Don’t be fooled by the lack of a gratuitous shirtless shot that led to chuckles both in “The Town” and “Argo.” Affleck’s insistence on slow pushes of the camera in on his stoic face signal an obsession with the undeveloped interior life of deal-making gangster Joe Coughlin. The world around him, which involves a show of force by the KKK, proves far more interesting. Yet Affleck would rather dwell in a tormented state of displaced Boston accents, ethnic conflicts and a scenario where what we now consider to be “white people” could be victims of persecution and discrimination.

At least it’s not all bad – he pretty much gives Chris Messina, playing Coughlin’s portly henchman Dion Bartolo, free range to unleash the full range of his charm and humor. It doesn’t exactly work within the rest of “Live by Night,” but given that so little else works in the film … maybe the film should have been just all Chris Messina. C2stars

REVIEW: The Neon Demon

26 06 2016

Many working directors can lay claim to being a “man’s director,” but few own it quite like Danish pornographer of violence (his words, not mine) and general provocateur Nicolas Winding Refn. The films that have thrust him into mainstream attention on the stage of global cinema have all centered around tough, masculine men exerting their dominance over other people and their environment. Seriously, the narrative throughline is practically flowing with testosterone.

Women, meanwhile, take backseat to these public displays of machismo. In “Drive,” Carey Mulligan’s Irene fulfills the classic archetype of damsel in distress, and Christina Hendricks’ brief appearance in the film as Blanche is far more memorable for her character’s bloody exit than anything she does. Was there a woman in “Valhalla Rising?” Honest question. “Bronson” gets a slight pass since it takes place in a single-sex prison, though the same cannot be said for “Only God Forgives,” which grants Kristin Scott Thomas’ Crystal only a mere foul-mouthed scenery chewing bit amidst a marathon of close-ups on emotionless Ryan Gosling.

In Refn’s latest film, “The Neon Demon,” women move front and center as he peers into the nasty, competitive void where one might expect to find a heart in the fashion industry. But after witnessing Refn’s misogynistic, insulting views of the opposite sex, it’s safe to say they might be better left on the sidelines in his films.

In the aforementioned Refn films, he conveys the idea of masculinity as a renewable resource. One can earn their stripes through hard work and a strong exhibition of power. As time goes by, the essence of one’s manhood can grow in size. “The Neon Demon” shows that he believes the exact opposite about women. Their chief currency, that of beauty, is finite and withering away with each passing moment. To maintain their status, women have to either cheat, steal or lie. Some can buy time for themselves by trading sexual favors with men, but what takes those girls to the top is what will also ultimately make them drop.

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F.I.L.M. of the Week (June 9, 2016)

9 06 2016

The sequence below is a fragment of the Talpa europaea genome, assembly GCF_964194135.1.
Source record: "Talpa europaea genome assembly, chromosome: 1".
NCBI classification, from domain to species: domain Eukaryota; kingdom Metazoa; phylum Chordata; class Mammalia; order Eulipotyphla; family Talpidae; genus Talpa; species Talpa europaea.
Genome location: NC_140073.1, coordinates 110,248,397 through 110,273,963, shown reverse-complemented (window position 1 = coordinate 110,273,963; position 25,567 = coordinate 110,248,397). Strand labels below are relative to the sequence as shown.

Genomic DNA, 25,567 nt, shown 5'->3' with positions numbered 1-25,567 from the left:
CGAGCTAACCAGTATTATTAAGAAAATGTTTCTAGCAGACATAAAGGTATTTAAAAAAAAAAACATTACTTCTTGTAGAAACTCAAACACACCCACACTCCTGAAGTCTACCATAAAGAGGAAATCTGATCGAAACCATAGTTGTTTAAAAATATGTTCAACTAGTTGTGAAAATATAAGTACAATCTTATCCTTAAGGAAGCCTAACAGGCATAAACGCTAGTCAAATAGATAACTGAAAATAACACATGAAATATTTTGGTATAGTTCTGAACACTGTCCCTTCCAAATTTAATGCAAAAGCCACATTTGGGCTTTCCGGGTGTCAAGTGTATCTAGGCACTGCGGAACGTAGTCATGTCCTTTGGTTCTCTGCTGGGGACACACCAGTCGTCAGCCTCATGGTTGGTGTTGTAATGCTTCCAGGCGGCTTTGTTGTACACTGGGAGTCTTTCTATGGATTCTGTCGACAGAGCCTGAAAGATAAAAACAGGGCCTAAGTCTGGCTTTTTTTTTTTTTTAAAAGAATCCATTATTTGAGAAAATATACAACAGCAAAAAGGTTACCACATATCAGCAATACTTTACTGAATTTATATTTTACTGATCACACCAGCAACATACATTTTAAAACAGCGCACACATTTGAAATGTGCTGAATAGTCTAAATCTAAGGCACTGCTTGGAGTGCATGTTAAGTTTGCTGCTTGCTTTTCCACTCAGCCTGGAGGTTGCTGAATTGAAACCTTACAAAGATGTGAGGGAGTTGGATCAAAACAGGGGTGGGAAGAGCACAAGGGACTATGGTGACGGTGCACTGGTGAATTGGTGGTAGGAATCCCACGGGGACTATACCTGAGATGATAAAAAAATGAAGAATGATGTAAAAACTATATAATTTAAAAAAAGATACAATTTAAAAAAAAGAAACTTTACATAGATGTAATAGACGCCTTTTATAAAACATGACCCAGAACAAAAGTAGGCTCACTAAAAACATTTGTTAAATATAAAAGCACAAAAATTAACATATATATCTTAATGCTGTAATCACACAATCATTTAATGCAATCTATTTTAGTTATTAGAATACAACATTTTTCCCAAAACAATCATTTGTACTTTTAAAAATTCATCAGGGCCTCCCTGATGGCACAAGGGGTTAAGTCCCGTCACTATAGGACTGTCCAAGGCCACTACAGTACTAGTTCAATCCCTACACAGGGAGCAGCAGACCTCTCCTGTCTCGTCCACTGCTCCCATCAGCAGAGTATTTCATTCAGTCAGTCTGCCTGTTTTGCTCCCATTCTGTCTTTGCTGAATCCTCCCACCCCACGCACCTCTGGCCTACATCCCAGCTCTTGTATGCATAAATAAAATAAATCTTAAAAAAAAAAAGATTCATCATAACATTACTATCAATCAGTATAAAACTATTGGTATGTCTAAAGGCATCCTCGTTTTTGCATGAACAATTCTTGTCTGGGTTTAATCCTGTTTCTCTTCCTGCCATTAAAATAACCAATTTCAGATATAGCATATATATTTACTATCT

Young OnesThe recent hiring trend for studio tentpoles has been to pluck indie directors from obscurity, combining their strong imaginative knack with their weak negotiating power and strong incentive to roll over and obey for the career boost. Some of these moves make a lot of sense (Duncan Jones, Gareth Edwards) while others still feel strange, like transitioning Colin Trevorrow from “Safety Not Guaranteed” to “Jurassic World” or Marc Webb from “(500) Days of Summer” to the “Spider-Man” reboot.

I find it rather shocking that Jake Paltrow is hitting the press tour this week touting a new documentary about Brian De Palma (co-directed with the venerable Noah Baumbach) and not talking about some massive franchise flick. His prior film, 2014’s sci-fi/western “Young Ones,” plays like the perfect audition tape for a hit factory. The way he conjures an entire desert world on a small budget recalls some of Tatooine from George Lucas’ original “Star Wars.”

But this economy of scale and maximizing of impact alone is not the reason for choosing “Young Ones” as my “F.I.L.M. of the Week.” (As is customary at the beginning of the month, I’ll remind you that “F.I.L.M.” is a contrived acronym for First-Class, Independent Little-Known Movie.) Neither is it because the film features odd flourishes of De Palma-esque style, if you know to look for it – particularly during exciting or charged moments.

No, it’s because Paltrow takes the time to craft an intriguing human story in an environment where the dystopian agrarian society might overwhelm character. “Young Ones” puts interpersonal conflict first and foremost, pitting parents against children, families against outsiders, and even siblings against each other. Protection and survival guide most actions from Michael Shannon’s patriarch Ernest Holm and his son, Kodi Smit McPhee’s Jerome.

The real attention-grabber, however, is Nicholas Hoult as Flem Lever, who makes a deceitful journey from boy to man at the Holm family expense. He assumes the role of a patrician in a manner befitting “The Godfather,” although the frequent slow pushes Paltrow has director of photography Giles Nuttgens executes does recall Daniel Plainview in “There Will Be Blood.” Flem seizes power far more frequently than he earns it, which puts him at odds with the more earnest Jerome.